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Amarigna & Tigrigna Qal Hieroglyphs for Beginners: Perfect for Travelers to Egypt and Students of Ancient Gebts: Volume 1 (Inglés) Tapa blanda – 3 ago 2009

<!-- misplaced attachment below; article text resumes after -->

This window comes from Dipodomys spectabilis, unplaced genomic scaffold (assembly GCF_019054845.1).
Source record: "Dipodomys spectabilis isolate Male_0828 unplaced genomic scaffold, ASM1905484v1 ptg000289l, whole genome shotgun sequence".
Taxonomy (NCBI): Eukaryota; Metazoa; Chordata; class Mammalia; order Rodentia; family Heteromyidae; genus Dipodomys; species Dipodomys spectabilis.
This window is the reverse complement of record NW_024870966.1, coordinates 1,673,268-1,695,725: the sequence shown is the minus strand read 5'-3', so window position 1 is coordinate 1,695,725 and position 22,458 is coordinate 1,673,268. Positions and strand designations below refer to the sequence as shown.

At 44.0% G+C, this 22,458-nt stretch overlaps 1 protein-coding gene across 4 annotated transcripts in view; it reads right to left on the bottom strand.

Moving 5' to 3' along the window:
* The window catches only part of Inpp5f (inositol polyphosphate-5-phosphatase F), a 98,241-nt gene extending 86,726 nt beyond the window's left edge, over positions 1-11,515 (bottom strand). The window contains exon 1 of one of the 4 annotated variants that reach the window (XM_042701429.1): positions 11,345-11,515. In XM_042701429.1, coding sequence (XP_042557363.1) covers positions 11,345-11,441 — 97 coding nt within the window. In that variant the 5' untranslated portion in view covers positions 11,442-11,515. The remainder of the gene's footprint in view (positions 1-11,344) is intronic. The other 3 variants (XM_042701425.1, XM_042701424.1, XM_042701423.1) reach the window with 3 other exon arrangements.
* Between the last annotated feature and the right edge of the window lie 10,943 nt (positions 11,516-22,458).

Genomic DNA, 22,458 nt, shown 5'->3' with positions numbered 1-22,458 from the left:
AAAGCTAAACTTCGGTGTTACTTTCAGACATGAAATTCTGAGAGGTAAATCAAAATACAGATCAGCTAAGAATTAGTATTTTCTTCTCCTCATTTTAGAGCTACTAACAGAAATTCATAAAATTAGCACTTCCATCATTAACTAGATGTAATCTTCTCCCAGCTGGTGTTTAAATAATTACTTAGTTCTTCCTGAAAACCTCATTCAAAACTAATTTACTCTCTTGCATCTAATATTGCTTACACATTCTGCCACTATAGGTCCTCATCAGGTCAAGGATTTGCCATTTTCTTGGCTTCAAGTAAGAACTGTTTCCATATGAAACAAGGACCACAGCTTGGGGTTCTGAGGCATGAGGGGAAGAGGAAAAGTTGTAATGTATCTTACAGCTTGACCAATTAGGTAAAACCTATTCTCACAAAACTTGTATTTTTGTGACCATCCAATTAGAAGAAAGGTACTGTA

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Gebts is the ancient name of Egypt. Now you can properly read the hieroglyphs properly for yourself in the Amarigna and Tigrigna languages. These two languages are of the Amara and Akele-Gezai merchants, from today's regions of Ethiopia and Eritrea, who founded ancient Gebts 5100 years ago. After 20 years of research, this book corrects Egyptologists' hieroglyphic pronunciation and spellings mistakes. These corrections have allowed the hieroglyphic language to finally be matched to these two languages. The Tigrigna-speaking ancient Akele merchants traveled to Gebts via the Red Sea, entering Gebts in the north. The Amarigna-speaking ancient Amara merchants, entered Gebts from the southern end of Gebts. When Gebts was divided into the "Two Lands," 5100 years ago, the northern Nile Delta was divided for the Akele to administer and the southern Nile Valley for the Amara merchants. This division is told of in the famous "Shabaka Stone" inscription. Over the following years, the Akele and Amara would mostly jointly rule ancient Gebts. This was until the so-called "New Kingdom" period of King Tut's Akele family line, which exclusively ruled Gebts from about 1500 BC to 1069 BC (Akele kings have a falcon in their names). Shortly following, around 900 BC, hieroglyphs suddenly appear in Akele-Guzay, Eritrea (the "Akele-Guzay script," which has been improperly labeled "South Arabian script" - not having been found in South Arabia for another 100 years after). The ancient Akele merchants having co-developed hieroglyphs with the Amara merchants, it is not surprising to see hieroglyphs in Akele-Guzay shortly at the end of the exclusive Akele rule - possibly a sign that many Akele returned home after thousands of years. Travelers to Egypt and students will especially benefit from this book. Background: Modern Egyptologists, unlike their ancient Greek historian counterparts, did not know how to read hieroglyphs until after they discovered the so-called "Rosetta Stone" in 1799, which helped them learn to decipher the hieroglyphs. But Greek historians did know the history of ancient Gebts, including that of the hieroglyphs origin and their connection to the people of today's Ethiopia and Eritrea. Ancient Greek historians, such as Diodorus Siculus of 100 BC, knew without prejudice that the ancient Ethiopians founded ancient Gebts and that hieroglyphic writing was of Ethiopian origin. As Diodorus writes, "They say also that the Egyptians are colonists sent out by the Ethiopians... and the forms of their letters are Ethiopian." But modern day Egyptologists, beginning in 1799 with the discovery of the 197 BC Rosetta Stone, mistakenly assigned so many wrong sounds to various hieroglyphic letters, though mostly subtle, that they rendered the hieroglyphic language unable to be matched to any Ethiopian or other language, calling it a "dead" language. This was partly due to the ancient Greek military rulers of ancient Gebts who, in 197 BC, had the propaganda message of the Rosetta Stone inscribed by their own priests. The Greeks, foreigners to Gebts, as well as to the Amarigna and Tigrigna languages, could not properly pronounce ancient Gebts words properly. And since proper spelling completely relied on proper pronunciation prior to spelling, the Greek military unknowingly transferred their pronunciation mistakes to the hieroglyphic portion of their propaganda message. Nearly two thousand years later, when modern day Egyptologists found the stone tablet and began translating the hieroglyphic message on the stone, they were already handicapped by the earlier Greek military spelling mistakes. Therefore, this book is an important part of the evolution in accurate hieroglyphic translation. More importantly, reading the hieroglyphs in Amarigna and Tigrigna provides the student, researcher, or traveler a fuller understanding, and in proper cultural context, of what the hieroglyphs can reveal about ancient Gebts, its people, and its culture

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